In my world there are two kinds of people, flag pullers and flag laggards. Me? I’m of the former with little patience or respect for the latter.
For those of you who are wondering what the hell I’m talking about, it’s very simple. Here in Michigan, and I suppose, other places where snow falls, it’s possible to pay a service a nominal fee to plow your driveway when enough snow falls…usually about two inches. Pay one fee and someone with a plow on the front of their pickup truck will come as many times as warranted during the season. It’s a sweet deal for you if it snows a lot and they have to plow you out several times. It’s just as sweet for the plow boys and girls if it’s a light winter since they get paid the same no matter what.
So what’s with the flag? Ah. Some time in November the plow service will stick a bunch of flags along the perimeter of your driveway to guide them when the snow piles up. It’s a sad time for all. When the snow plow flags sprout up in the sub, it’s a surer bet than the groundhog lousy weather can’t be far behind. They may be orange or red or green or some other bright color, but they really amount to a white flag of surrender to the coming onslaught of frigid temperatures, ice, sleet, and yes, snow. One can beat a cowardly retreat to Florida or Arizona or Aruba, but I choose to stand tall in my Sorel boots and defend the flag. There’s no more thrilling sound than the rumble of the plow truck as it magically appears without being summoned to push the demon snow into a drift at the end of the driveway so high one can climb it to dunk a basketball in the forlorn rim sullenly awaiting the change of seasons. I can return to my warm bed knowing I’m getting my money’s worth, but more than disappointed I now have no valid excuse to call in sick.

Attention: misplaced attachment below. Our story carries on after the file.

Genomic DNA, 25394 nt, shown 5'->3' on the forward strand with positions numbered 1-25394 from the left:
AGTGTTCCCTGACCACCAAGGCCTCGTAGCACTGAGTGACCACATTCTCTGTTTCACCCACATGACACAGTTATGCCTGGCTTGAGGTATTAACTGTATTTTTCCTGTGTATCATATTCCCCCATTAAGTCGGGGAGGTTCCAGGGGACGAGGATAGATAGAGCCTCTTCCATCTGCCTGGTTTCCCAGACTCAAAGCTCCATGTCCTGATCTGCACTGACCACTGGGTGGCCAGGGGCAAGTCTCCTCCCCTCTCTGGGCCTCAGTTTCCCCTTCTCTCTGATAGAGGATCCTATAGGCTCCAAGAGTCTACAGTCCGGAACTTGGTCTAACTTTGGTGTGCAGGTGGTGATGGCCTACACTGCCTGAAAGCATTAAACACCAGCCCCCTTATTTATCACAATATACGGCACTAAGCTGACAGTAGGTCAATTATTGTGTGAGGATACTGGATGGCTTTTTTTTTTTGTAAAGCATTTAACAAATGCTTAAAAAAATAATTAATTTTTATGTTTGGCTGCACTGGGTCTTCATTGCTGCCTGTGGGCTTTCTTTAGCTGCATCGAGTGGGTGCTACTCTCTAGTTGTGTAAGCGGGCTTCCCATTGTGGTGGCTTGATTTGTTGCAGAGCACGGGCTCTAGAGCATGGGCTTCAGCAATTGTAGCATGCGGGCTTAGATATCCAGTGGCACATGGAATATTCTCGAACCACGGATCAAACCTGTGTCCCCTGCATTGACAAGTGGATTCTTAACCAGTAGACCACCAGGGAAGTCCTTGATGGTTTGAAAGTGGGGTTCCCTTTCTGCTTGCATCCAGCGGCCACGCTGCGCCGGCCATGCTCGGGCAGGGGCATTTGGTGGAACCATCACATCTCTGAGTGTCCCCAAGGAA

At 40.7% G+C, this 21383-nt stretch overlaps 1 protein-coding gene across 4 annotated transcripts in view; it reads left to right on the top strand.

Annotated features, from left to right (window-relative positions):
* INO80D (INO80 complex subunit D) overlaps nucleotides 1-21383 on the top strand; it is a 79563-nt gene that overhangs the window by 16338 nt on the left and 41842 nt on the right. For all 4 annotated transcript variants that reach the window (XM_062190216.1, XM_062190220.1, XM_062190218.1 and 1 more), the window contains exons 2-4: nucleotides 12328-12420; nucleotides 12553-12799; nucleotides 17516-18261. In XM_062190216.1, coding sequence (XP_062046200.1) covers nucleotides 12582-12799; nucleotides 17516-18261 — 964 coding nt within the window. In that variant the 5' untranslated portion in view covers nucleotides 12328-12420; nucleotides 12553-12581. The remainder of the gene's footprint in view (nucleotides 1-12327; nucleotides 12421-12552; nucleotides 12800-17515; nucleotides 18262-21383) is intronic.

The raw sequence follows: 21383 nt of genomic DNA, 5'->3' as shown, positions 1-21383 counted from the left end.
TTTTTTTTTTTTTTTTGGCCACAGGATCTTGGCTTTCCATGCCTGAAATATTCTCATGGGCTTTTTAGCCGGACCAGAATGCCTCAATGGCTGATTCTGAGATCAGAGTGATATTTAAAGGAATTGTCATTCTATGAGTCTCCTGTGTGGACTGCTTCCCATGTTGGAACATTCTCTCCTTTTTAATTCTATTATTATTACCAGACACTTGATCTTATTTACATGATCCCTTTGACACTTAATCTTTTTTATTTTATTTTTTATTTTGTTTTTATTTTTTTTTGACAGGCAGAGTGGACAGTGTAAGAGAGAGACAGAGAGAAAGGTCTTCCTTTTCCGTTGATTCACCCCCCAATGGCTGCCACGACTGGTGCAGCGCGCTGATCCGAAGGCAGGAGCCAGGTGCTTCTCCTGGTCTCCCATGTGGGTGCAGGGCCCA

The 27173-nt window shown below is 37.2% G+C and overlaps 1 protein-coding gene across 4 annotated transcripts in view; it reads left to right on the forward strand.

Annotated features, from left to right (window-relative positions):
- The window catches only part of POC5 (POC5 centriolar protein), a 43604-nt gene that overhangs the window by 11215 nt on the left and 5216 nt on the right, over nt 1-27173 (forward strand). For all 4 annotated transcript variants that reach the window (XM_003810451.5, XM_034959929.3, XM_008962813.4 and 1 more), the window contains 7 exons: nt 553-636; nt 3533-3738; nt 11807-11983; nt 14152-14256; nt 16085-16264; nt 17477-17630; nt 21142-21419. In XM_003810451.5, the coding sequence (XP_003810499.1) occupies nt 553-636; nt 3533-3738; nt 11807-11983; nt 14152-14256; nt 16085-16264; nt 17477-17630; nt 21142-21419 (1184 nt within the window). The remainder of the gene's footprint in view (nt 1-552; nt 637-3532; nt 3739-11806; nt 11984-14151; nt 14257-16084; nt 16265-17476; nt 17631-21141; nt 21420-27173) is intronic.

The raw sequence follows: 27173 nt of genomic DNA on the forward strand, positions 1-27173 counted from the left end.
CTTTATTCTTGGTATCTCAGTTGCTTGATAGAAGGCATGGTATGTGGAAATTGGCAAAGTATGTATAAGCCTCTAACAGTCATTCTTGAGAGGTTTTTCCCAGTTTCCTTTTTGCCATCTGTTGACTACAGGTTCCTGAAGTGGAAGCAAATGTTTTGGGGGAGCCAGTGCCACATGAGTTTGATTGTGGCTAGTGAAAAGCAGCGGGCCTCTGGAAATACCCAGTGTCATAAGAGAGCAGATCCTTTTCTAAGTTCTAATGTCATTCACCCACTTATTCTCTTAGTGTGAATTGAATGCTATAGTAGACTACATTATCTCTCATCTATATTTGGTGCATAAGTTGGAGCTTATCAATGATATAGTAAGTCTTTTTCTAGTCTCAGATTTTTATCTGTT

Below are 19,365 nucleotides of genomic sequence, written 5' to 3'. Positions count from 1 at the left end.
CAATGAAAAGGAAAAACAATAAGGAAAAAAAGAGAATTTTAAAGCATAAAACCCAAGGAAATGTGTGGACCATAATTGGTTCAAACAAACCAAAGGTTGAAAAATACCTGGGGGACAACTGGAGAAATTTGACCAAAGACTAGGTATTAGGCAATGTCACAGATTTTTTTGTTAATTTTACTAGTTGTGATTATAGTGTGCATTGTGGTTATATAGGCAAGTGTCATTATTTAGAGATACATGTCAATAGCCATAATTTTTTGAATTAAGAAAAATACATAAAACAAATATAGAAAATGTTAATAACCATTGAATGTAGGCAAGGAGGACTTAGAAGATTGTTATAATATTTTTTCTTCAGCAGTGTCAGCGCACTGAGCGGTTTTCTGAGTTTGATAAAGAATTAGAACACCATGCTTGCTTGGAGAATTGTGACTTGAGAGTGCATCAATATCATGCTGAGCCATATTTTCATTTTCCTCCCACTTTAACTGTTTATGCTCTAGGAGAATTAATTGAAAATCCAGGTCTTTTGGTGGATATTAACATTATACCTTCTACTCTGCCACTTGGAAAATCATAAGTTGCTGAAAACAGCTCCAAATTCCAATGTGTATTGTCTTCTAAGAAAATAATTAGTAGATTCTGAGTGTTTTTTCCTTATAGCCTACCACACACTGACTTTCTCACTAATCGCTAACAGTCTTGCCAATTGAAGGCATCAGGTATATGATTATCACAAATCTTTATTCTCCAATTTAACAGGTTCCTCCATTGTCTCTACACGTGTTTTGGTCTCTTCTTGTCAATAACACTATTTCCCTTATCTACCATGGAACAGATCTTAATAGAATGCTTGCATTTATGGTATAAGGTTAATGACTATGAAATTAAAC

Eventually, the Earth’s trip around the sun takes us to spring and the white of winter gives way to green blades of grass and crocuses, offset by the bright snow plow flags that have done their duty with honor. It is time to show what one is made of. Pull the flags as a show of optimism and certainty we have seen our last blast of snow, or, be a flag laggard, timidly leaving them to wilt and rust and clash with spring’s welcome hues while you await for the sky, and flakes, to fall “one more time” even though the temperatures are high enough to melt them on contact. Flag laggards will leave them up way past Easter, perhaps hoping they will guide the bunny should their driveways suddenly be covered with a foot of snow leaving the kids to search for eggs in their boots and mufflers. Maybe those who celebrate Passover fear Elijah the Prophet will get bogged down in a drift and say “feh!” rather than knock on their doors.
No, I am a devoted flag puller, punctually yanking those damned flags out on the first day of spring as I silently mock the flag laggards all around me, but leave them neatly piled in my garage…just in case…winter suddenly decides to have..a banner year.